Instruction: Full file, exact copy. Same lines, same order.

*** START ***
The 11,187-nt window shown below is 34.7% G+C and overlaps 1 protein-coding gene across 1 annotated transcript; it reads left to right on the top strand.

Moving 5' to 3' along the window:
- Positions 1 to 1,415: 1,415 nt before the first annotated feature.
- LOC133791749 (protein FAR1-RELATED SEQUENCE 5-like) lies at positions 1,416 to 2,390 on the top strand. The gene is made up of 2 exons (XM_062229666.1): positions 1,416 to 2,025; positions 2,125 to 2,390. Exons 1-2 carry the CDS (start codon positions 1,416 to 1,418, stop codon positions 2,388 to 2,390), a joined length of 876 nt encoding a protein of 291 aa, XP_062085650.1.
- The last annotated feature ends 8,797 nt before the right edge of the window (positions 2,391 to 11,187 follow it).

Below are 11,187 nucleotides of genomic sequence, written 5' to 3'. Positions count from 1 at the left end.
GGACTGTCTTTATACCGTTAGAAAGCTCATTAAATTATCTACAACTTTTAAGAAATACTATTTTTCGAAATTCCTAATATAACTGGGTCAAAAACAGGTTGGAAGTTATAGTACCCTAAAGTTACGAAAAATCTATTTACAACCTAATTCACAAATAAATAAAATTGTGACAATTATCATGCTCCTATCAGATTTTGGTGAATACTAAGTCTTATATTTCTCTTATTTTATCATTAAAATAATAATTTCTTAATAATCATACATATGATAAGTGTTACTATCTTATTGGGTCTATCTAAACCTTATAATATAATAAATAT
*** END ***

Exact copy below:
The 11,187-nt window shown below is 34.7% G+C and overlaps 1 protein-coding gene across 1 annotated transcript; it reads left to right on the top strand.

Moving 5' to 3' along the window:
- Positions 1 to 1,415: 1,415 nt before the first annotated feature.
- LOC133791749 (protein FAR1-RELATED SEQUENCE 5-like) lies at positions 1,416 to 2,390 on the top strand. The gene is made up of 2 exons (XM_062229666.1): positions 1,416 to 2,025; positions 2,125 to 2,390. Exons 1-2 carry the CDS (start codon positions 1,416 to 1,418, stop codon positions 2,388 to 2,390), a joined length of 876 nt encoding a protein of 291 aa, XP_062085650.1.
- The last annotated feature ends 8,797 nt before the right edge of the window (positions 2,391 to 11,187 follow it).

Below are 11,187 nucleotides of genomic sequence, written 5' to 3'. Positions count from 1 at the left end.
GGACTGTCTTTATACCGTTAGAAAGCTCATTAAATTATCTACAACTTTTAAGAAATACTATTTTTCGAAATTCCTAATATAACTGGGTCAAAAACAGGTTGGAAGTTATAGTACCCTAAAGTTACGAAAAATCTATTTACAACCTAATTCACAAATAAATAAAATTGTGACAATTATCATGCTCCTATCAGATTTTGGTGAATACTAAGTCTTATATTTCTCTTATTTTATCATTAAAATAATAATTTCTTAATAATCATACATATGATAAGTGTTACTATCTTATTGGGTCTATCTAAACCTTATAATATAATAAATAT